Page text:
Built in 1928 by Victor Bourgeois for his sculptor friend Oscar Jespers, the workshop operated until Oscar’s death in 1970.
At the end of the 1920s, this space, which occupies over 400 m2, was a prime meeting place for Europe’s artistic avant-garde.
by Conrad Willems
Modular Sculptures is a solo exhibition of sculptural work by Conrad Willems dealing with modularity.
The works consist of components that can be separated and recombined, built up and broken down - exploring building materials and the language of construction.
25/05 from 14:00 to 22:00
26/05 from 13:00 to 18:00
27/05 from 13:00 to 18:00
From 28/05 to 15/07 by appointment only
Thoughts on my work.
Concept work/artistic activity
My art practice shifts between sculpting, drawing and performance. Their origin is found in my interest in construction, deconstruction and architecture, often tracing back to the basic shapes of wooden toy building sets. Body movement functions as an intermediate between my two and three-dimensional works.
My sculptures are constructed rather than sculpted in the classical sense of the word. I work with freestanding pieces that are stacked on top of each other, remaining unfixed to each other. These modular installations are often constructed for a live audience. The building process thus becomes a performance, the resulting construction an installation work.
My drawings show the repetition of figures, varying in shapes and sizes. They are made with freehand and without a predetermined plan: every drawn line is a permanent one. This method of freehand repetition generates patterns, disturbed by imperfections in the repetition process. These patterns become more and more flawed and ultimately each shape is a new shape. My latest drawings have several layers over each other, blurring recognisable shapes by adding new ones.
Projects and goals / 2017
A unique feature of human behaviour and a critical part of our social and cognitive abilities is based on playing. Playing is self-chosen, self-directed and intrinsically motivated, placing means over ends. It influences more than we think: it allows a child to develop a sense of agency over their environment and has a profound effect on their outlook as citizens.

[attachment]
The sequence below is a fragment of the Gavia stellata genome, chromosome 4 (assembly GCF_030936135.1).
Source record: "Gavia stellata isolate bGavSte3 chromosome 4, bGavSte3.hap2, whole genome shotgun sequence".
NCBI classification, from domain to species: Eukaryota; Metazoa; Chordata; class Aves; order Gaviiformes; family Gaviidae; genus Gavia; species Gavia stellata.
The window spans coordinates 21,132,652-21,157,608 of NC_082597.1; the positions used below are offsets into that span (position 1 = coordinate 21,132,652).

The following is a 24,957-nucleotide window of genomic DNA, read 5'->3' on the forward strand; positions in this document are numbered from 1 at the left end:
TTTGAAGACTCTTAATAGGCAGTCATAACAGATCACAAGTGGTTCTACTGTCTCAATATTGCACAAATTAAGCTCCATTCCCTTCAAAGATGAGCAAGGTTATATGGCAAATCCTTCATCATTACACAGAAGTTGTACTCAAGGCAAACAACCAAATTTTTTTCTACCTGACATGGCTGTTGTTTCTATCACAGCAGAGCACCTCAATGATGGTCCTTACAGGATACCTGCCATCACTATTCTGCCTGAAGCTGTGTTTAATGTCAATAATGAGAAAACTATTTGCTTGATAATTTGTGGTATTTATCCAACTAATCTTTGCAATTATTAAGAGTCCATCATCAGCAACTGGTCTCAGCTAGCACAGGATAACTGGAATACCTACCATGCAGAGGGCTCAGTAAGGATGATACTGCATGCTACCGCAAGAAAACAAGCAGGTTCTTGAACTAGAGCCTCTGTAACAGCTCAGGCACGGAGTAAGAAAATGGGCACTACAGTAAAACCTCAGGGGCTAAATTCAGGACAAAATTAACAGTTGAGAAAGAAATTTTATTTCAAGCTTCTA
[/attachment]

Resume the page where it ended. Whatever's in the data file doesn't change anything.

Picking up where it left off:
Frank Lloyd Wright once said his childhood set of Maplewood building blocks were “still in his fingers” when he was 88 years old. The way we play and the tools we have to do so can influence us throughout our lives and careers.
Since the beginning of this year I am trying to theoretically strengthen what I have been doing as an artist in the last couple of years. My goal is to further strengthen body movement and play into my art practice.
Since a couple of years I have been working hard to professionalize my art practice and I believe that it is important for an artist to keep evolving. If the circumstances stay the same, there can be no further evolution. But change the circumstances and you can kick-start evolution.
I believe it is an artist's responsibility to challenge and change the circumstances around him, forcing himself to evolve and progress in his art. Any exchange - be it an exchange of ideas, locations, or even countries - is doing just that: forcing us to view things differently, to adapt, and to move forward.
In my own artistic practice, I've often felt the changing power of new environments. The drawings I make started out as geometric and highly abstracted urban landscapes. Over the course of a couple of years, these cityscapes evolved into much more complex, multi-layered drawings looking less and less like cities but in their complexity still evoke the feel of urbanism and architecture.
© Atelier Jespers - Erfprinslaan 149 Avenue du Prince Héritier - Brussel 1200 Bruxelles
Contact : Jean-Francois Declercq +32 475 64 95 81- Elsa Sarfati +33 6 10 84 27 48 - email@example.com